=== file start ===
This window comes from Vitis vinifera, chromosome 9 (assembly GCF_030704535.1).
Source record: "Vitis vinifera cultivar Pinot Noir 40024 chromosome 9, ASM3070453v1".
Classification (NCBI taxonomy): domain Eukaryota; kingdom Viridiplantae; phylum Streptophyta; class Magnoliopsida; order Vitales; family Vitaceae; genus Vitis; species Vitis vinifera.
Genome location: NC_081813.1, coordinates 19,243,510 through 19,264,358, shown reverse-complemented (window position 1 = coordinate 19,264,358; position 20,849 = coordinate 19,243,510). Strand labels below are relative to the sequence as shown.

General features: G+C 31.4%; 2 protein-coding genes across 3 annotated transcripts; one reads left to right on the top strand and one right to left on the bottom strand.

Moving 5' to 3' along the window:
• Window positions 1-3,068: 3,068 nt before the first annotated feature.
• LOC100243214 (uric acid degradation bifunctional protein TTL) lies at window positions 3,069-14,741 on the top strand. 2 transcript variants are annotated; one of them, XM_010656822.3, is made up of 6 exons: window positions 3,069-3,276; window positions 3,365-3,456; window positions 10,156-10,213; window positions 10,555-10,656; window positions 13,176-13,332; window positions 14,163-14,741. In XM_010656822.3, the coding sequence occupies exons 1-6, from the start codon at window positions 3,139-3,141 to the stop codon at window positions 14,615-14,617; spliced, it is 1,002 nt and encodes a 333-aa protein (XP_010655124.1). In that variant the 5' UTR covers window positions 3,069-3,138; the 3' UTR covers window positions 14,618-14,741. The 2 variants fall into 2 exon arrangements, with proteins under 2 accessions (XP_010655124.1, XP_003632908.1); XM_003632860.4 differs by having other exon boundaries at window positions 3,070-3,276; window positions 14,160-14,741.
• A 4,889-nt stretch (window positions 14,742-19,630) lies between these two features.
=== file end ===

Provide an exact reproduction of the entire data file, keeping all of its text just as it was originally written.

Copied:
This window comes from Vitis vinifera, chromosome 9 (assembly GCF_030704535.1).
Source record: "Vitis vinifera cultivar Pinot Noir 40024 chromosome 9, ASM3070453v1".
Classification (NCBI taxonomy): domain Eukaryota; kingdom Viridiplantae; phylum Streptophyta; class Magnoliopsida; order Vitales; family Vitaceae; genus Vitis; species Vitis vinifera.
Genome location: NC_081813.1, coordinates 19,243,510 through 19,264,358, shown reverse-complemented (window position 1 = coordinate 19,264,358; position 20,849 = coordinate 19,243,510). Strand labels below are relative to the sequence as shown.

General features: G+C 31.4%; 2 protein-coding genes across 3 annotated transcripts; one reads left to right on the top strand and one right to left on the bottom strand.

Moving 5' to 3' along the window:
• Window positions 1-3,068: 3,068 nt before the first annotated feature.
• LOC100243214 (uric acid degradation bifunctional protein TTL) lies at window positions 3,069-14,741 on the top strand. 2 transcript variants are annotated; one of them, XM_010656822.3, is made up of 6 exons: window positions 3,069-3,276; window positions 3,365-3,456; window positions 10,156-10,213; window positions 10,555-10,656; window positions 13,176-13,332; window positions 14,163-14,741. In XM_010656822.3, the coding sequence occupies exons 1-6, from the start codon at window positions 3,139-3,141 to the stop codon at window positions 14,615-14,617; spliced, it is 1,002 nt and encodes a 333-aa protein (XP_010655124.1). In that variant the 5' UTR covers window positions 3,069-3,138; the 3' UTR covers window positions 14,618-14,741. The 2 variants fall into 2 exon arrangements, with proteins under 2 accessions (XP_010655124.1, XP_003632908.1); XM_003632860.4 differs by having other exon boundaries at window positions 3,070-3,276; window positions 14,160-14,741.
• A 4,889-nt stretch (window positions 14,742-19,630) lies between these two features.